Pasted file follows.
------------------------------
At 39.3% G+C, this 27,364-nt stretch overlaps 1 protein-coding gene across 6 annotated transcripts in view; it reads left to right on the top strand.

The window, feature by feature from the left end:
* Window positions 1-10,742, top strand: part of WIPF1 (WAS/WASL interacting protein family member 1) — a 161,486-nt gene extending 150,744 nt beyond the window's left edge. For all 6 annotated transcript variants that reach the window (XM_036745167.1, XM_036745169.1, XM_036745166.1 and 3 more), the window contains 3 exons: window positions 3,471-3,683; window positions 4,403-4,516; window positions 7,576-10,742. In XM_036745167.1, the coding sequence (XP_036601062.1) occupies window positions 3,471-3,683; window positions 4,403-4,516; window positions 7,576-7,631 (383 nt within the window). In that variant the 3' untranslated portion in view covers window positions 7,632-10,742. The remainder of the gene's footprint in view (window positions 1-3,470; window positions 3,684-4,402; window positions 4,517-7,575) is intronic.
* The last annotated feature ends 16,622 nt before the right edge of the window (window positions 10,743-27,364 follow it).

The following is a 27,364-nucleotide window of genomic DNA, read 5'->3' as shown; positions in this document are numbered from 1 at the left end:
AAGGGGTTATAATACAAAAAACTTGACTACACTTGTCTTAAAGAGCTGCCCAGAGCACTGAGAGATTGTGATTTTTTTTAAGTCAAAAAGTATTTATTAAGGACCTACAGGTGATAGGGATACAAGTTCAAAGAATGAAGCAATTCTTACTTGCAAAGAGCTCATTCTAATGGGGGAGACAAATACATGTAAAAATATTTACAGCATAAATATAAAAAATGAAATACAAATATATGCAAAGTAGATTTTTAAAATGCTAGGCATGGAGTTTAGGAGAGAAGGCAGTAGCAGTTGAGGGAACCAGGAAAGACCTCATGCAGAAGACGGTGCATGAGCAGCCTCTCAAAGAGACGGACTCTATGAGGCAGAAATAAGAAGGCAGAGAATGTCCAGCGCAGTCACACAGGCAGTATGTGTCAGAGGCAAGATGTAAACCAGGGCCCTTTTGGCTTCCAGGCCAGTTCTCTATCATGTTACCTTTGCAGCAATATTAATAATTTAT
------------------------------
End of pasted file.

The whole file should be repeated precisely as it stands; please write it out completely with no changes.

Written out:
At 39.3% G+C, this 27,364-nt stretch overlaps 1 protein-coding gene across 6 annotated transcripts in view; it reads left to right on the top strand.

The window, feature by feature from the left end:
* Window positions 1-10,742, top strand: part of WIPF1 (WAS/WASL interacting protein family member 1) — a 161,486-nt gene extending 150,744 nt beyond the window's left edge. For all 6 annotated transcript variants that reach the window (XM_036745167.1, XM_036745169.1, XM_036745166.1 and 3 more), the window contains 3 exons: window positions 3,471-3,683; window positions 4,403-4,516; window positions 7,576-10,742. In XM_036745167.1, the coding sequence (XP_036601062.1) occupies window positions 3,471-3,683; window positions 4,403-4,516; window positions 7,576-7,631 (383 nt within the window). In that variant the 3' untranslated portion in view covers window positions 7,632-10,742. The remainder of the gene's footprint in view (window positions 1-3,470; window positions 3,684-4,402; window positions 4,517-7,575) is intronic.
* The last annotated feature ends 16,622 nt before the right edge of the window (window positions 10,743-27,364 follow it).

The following is a 27,364-nucleotide window of genomic DNA, read 5'->3' as shown; positions in this document are numbered from 1 at the left end:
AAGGGGTTATAATACAAAAAACTTGACTACACTTGTCTTAAAGAGCTGCCCAGAGCACTGAGAGATTGTGATTTTTTTTAAGTCAAAAAGTATTTATTAAGGACCTACAGGTGATAGGGATACAAGTTCAAAGAATGAAGCAATTCTTACTTGCAAAGAGCTCATTCTAATGGGGGAGACAAATACATGTAAAAATATTTACAGCATAAATATAAAAAATGAAATACAAATATATGCAAAGTAGATTTTTAAAATGCTAGGCATGGAGTTTAGGAGAGAAGGCAGTAGCAGTTGAGGGAACCAGGAAAGACCTCATGCAGAAGACGGTGCATGAGCAGCCTCTCAAAGAGACGGACTCTATGAGGCAGAAATAAGAAGGCAGAGAATGTCCAGCGCAGTCACACAGGCAGTATGTGTCAGAGGCAAGATGTAAACCAGGGCCCTTTTGGCTTCCAGGCCAGTTCTCTATCATGTTACCTTTGCAGCAATATTAATAATTTAT